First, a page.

“Hillwork is something that you can build up gradually,” explains event rider Ibby Macpherson. “I like to incorporate it into my hacks and also after some schooling. For example, if I’m looking to improve my horse’s fitness, I might school for a bit and then canter up a hill. Start gradually and work your way up. Once your horse is feeling fitter, you can always increase the number of times you canter up the hill.”

How to utilise hills

  1. Your horse must be suitably warmed up before tackling steep climbs or upping the pace, in the same way a human athlete shouldn’t run straight out of their house and up a steep hill.
  2. To begin with, use your common sense and be guided by your horse. If they are panting hard, you’ve done too much, too soon. Bear in mind that walking uphill, in balance, is as valuable as doing fast work up hills. Slow work also lessens the likelihood of injury to your horse’s tendons and ligaments.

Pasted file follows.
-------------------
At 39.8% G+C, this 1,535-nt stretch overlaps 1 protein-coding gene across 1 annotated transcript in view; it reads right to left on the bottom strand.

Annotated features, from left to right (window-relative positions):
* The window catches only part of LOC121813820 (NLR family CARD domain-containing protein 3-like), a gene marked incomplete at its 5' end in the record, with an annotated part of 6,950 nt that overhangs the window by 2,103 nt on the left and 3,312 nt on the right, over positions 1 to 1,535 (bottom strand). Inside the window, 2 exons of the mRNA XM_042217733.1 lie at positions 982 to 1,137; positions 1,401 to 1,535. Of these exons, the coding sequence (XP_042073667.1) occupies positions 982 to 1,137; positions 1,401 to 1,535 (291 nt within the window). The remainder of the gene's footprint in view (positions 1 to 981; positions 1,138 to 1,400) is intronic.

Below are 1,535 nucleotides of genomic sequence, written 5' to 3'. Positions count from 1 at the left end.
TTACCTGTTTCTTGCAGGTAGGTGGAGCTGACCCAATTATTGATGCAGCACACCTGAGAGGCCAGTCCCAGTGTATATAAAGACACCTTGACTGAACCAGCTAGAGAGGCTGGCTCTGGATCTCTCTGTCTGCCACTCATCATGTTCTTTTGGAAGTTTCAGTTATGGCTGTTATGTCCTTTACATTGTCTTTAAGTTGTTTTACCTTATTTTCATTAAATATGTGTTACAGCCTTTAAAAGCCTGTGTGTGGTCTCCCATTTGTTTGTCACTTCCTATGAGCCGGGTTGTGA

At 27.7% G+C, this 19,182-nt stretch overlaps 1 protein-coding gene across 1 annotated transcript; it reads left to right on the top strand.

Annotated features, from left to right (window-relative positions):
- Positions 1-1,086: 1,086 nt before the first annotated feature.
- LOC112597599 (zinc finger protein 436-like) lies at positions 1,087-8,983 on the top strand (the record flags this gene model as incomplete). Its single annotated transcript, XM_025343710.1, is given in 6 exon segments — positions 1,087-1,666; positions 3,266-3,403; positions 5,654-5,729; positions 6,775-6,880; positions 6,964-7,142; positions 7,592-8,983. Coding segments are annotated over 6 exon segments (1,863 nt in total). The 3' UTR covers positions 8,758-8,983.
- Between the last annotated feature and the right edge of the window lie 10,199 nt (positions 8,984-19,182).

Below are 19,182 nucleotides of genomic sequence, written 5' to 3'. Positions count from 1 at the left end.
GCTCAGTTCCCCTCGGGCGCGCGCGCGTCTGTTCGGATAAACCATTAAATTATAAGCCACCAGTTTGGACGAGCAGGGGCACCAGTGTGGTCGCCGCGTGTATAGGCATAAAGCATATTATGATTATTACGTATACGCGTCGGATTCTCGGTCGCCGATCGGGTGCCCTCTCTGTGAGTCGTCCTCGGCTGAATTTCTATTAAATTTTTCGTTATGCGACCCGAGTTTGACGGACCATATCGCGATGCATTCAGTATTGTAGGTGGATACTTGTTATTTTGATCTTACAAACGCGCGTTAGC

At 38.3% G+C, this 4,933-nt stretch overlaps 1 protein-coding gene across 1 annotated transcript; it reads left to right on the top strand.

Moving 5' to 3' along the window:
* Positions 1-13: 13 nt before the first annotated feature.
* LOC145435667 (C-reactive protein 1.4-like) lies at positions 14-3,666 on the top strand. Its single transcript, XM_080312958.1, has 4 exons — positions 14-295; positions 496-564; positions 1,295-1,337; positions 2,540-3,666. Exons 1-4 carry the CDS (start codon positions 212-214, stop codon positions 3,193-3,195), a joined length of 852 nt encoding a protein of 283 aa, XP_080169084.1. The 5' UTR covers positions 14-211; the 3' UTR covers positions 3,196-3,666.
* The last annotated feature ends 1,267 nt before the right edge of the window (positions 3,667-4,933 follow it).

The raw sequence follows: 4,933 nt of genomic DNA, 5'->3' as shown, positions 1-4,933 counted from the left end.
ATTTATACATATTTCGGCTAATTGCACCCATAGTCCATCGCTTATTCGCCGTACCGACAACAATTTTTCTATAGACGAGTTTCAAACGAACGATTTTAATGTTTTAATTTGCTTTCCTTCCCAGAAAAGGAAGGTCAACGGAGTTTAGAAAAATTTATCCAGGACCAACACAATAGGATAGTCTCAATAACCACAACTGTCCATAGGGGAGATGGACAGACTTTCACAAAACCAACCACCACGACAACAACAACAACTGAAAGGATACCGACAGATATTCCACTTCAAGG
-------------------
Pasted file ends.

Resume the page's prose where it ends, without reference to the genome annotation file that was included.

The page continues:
3. When riding uphill in trot, it’s a good idea to occasionally allow your horse to stretch forward and reach into their stride as they work through from behind.
  4. Ride in a light, balanced seat going uphill to help your horse use their back.
  5. Introduce transitions as you’re going up and down hill, as these will help to improve your horse’s balance.
  6. As your horse becomes fitter and you feel they are ready, try trotting up and down the hill, and then progress eventually to canter. Including different transitions will flex your horse’s brain, as well as their muscles!

Horse fitness plan: interval training

Incorporating interval training into your horse’s exercise regime can be beneficial for building their fitness, as well as maintaining it. Interval training also offers variety in a horse fitness plan, as it is fun and interesting to do.